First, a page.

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April 2008 | Vol. VII - No. 4


Homeschoolers: Ethical Dilemmas in the Cards

"what's the deal" Helps Kids Work Through Life's Hurdles

“Alyssa (8) liked helping the characters decide what course of action they should take.” Jill Zuidema
TDmonthly Magazine’s Homeschool Roundtable families faced a series of ethical dilemmas when they played “what’s the deal?” from ethiKids inc. Though the parents applauded how the game provoked discussion of important issues that need to be addressed in the world at large, they had mixed feelings about how applicable the siutations were to homeschooled kids in mixed-age families.

"what's the deal?" Game by ethiKids, inc.
Age: 8 to 11
Gender: Boys and Girls
Category: Educational
MSRP: $15.95

What It Is:
This story-card game features two children, Luke and Fiona, facing moral dilemmas, such as witnessing a bully or seeing money fall to the street unnoticed. Note cards help track discussion and adults are given tips for facilitating conversations with children. The accompanying booklet defines six values (such as fairness and honesty) and "value violations," and lists four skills (such as communication and making choices) that children can use to work through situations.

What the Moms Thought:
“I like the values that are encouraged ... and the soul searching some cards require,” reported Zuidema. She, as did several moms, noted the benefit of this game to adults who do not naturally have the opportunity to discuss with their children moral dilemmas as they unfold.

Wilson would have loved to have access to this game during her years as a youth group director and shelter counselor. “The ‘homework for adults’ and other instructional material were easily understood and equip the average (as in non-behavioral sciences major) adult to facilitate a discussion among students and open a one-on-one dialogue with a child,” she said.

Ledford liked the concept of a “tween and teen prep kit,” and said that “any way that parents can help prepare children for those inevitable moral dilemmas is welcome.” Dawson “appreciated the fact that no answers, much less ‘correct’ answers, were provided.”

Wilson liked the compact size of the box, although Shanahan thought “it might get lost under or behind the other games.” Shanhan added, though, “The communication skills taught are useful and important.”

What the Kids Thought:
“Alyssa (8) liked helping the characters decide what course of action they should take,” said Zuidema. Dawson’s children “enjoyed discussing those situations in which they could be a hero vicariously through Luke or Fiona.” Alyssa (8) was gratified when the choices she made displayed “good character.” The Wilson children called the situations “realistic.”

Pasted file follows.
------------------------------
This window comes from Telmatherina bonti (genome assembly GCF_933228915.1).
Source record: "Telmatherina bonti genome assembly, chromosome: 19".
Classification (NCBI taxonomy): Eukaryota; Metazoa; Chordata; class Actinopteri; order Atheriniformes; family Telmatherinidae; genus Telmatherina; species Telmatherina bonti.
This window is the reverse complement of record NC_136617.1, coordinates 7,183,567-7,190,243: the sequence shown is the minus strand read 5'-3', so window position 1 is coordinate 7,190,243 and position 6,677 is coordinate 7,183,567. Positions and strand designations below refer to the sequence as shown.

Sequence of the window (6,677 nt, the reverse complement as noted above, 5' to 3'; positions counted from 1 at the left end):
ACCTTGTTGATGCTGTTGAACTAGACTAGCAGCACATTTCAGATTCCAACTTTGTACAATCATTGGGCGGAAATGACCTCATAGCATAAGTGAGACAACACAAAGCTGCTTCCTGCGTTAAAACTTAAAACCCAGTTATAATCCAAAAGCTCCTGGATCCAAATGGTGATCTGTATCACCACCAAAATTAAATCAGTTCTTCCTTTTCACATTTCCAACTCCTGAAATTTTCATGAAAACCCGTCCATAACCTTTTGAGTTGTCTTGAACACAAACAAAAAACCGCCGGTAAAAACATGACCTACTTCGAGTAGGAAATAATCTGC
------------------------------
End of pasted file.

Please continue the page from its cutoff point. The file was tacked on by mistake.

“My children did not like this game,” Shanahan lamented. Alyssa Zuidema (8) found it “more like a test.”

What the Kids Learned:
“The game reinforced values that we discuss and try to live by in our household,” said Zuidema. Dawson agreed, pointing out that her children “learned … new situations in which they might apply the ethics they’ve already come to practice.”

Ledford appreciated the communication and decision-making skills the game teaches. “Discussing topics in advance with Mom and Dad gives children the tools (words, ideas, actions) for those times when Mom and Dad aren’t there.”

Dawson said her children learned new vocabulary: “Sara (6) didn’t know what ‘gratitude’ meant prior to testing this item.”

How to Improve It:
The Wilson kids suggested that the process would be more enjoyable and probably more effective if it were utilized as a "board game" with rewards/consequences for right/wrong choices. Several moms thought this might remove some artificiality from the one-on-one discussions.

Wilson saw her children slip into “classroom mode” when playing this game, rather than their usual “free-flowing style” of conversation. “While their answers reflected our values, they seemed academic and not from the heart,” she explained.

Shanahan found some of the situations presented too complex and unlikely for her children, but Zuidema noted that parents could simply substitute their own questions or situations, or remove those cards from the deck, as Ledford did.

Although several moms agreed this game would be great for group settings, it “is not truly pertinent in a homeschool setting,” said Wilson, since “communication and values-based education are the heart of the homeschool.” Zuidema added, “We already discuss character, values and ethics and would choose to play a more traditional game.”

Dawson noted that some terms were not familiar to her children. “The foreign vocabulary seemed to distance the situations from reality,” she said.

Would You Want Another Toy Like This?
I could see using this product as an essay-starter in my homeschool, and I would pick and choose which subjects I wanted to cover,” Shanahan noted.

Roundtable participants are former corporate accountant Robbin Dawson with Ethan (8) and Sara (6); Alison Shanahan with Katie (7); Teresa Wilson, editor of “HOMES Newsletter,” with Andrew (11), Elise (8) and Steven (6); Jill Zuidema, former retail manager, with Alyssa (8); and Susan Ledford, editor of the "Homeschool Resources Directory for SC,” with Victoria (12), Joe (8) and Griffin (2) .

Susan LedfordWriter's Bio: Susan Ledford is the writer, editor and publisher of the "Homeschool Resources Directory for S.C."  She has been evaluating toys and games for TDmonthly's Roundtable reviews since 2005. She also is a homeschool veteran of seven years. Read more articles by this author


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